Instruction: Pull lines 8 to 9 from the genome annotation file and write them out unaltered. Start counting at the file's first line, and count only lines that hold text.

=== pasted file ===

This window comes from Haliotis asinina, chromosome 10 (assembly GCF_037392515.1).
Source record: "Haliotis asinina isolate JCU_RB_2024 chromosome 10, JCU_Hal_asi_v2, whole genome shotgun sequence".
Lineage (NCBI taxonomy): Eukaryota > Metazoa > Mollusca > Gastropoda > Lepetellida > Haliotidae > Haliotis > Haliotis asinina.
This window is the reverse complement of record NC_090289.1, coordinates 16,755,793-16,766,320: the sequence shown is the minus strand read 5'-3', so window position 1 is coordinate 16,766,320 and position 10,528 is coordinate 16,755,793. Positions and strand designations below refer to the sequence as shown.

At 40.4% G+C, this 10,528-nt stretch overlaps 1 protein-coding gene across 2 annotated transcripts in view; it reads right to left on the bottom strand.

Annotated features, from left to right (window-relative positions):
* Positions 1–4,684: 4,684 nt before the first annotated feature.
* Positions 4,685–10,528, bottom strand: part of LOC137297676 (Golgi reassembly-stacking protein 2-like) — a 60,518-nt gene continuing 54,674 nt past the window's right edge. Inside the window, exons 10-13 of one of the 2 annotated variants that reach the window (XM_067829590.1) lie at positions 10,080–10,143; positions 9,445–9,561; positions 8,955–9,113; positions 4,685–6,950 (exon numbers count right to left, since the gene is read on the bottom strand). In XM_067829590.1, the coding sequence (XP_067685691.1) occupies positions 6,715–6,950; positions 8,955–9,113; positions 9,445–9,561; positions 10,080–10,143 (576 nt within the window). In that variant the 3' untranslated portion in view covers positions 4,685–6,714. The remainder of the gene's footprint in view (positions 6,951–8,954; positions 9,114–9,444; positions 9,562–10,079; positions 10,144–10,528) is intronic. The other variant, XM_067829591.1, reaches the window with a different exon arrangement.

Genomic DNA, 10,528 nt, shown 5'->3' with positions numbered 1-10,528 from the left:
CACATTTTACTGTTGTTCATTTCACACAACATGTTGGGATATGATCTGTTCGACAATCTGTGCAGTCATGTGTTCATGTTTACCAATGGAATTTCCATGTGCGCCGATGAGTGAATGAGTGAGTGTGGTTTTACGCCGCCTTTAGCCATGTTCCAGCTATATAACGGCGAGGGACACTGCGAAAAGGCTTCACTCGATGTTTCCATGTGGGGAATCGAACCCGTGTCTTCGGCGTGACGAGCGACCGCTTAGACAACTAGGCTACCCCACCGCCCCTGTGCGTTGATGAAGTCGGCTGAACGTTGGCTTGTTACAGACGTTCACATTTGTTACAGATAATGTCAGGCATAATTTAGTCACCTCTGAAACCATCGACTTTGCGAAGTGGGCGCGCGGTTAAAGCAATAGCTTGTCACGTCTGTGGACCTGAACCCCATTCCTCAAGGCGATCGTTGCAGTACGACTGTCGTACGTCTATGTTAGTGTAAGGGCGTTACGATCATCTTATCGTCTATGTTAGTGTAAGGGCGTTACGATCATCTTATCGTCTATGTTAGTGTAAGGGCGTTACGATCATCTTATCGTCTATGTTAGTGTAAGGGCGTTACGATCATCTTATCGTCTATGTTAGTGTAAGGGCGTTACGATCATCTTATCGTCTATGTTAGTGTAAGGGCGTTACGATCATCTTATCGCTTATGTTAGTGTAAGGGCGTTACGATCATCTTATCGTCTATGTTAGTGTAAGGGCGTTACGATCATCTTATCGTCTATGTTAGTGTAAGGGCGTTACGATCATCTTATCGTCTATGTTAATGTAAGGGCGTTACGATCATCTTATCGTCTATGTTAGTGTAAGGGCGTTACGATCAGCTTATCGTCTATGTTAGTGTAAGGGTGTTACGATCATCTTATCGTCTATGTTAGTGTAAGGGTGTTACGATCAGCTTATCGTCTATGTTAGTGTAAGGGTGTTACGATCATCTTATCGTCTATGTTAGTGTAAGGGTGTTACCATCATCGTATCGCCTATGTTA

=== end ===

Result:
* Positions 4,685–10,528, bottom strand: part of LOC137297676 (Golgi reassembly-stacking protein 2-like) — a 60,518-nt gene continuing 54,674 nt past the window's right edge. Inside the window, exons 10-13 of one of the 2 annotated variants that reach the window (XM_067829590.1) lie at positions 10,080–10,143; positions 9,445–9,561; positions 8,955–9,113; positions 4,685–6,950 (exon numbers count right to left, since the gene is read on the bottom strand). In XM_067829590.1, the coding sequence (XP_067685691.1) occupies positions 6,715–6,950; positions 8,955–9,113; positions 9,445–9,561; positions 10,080–10,143 (576 nt within the window). In that variant the 3' untranslated portion in view covers positions 4,685–6,714. The remainder of the gene's footprint in view (positions 6,951–8,954; positions 9,114–9,444; positions 9,562–10,079; positions 10,144–10,528) is intronic. The other variant, XM_067829591.1, reaches the window with a different exon arrangement.

Genomic DNA, 10,528 nt, shown 5'->3' with positions numbered 1-10,528 from the left: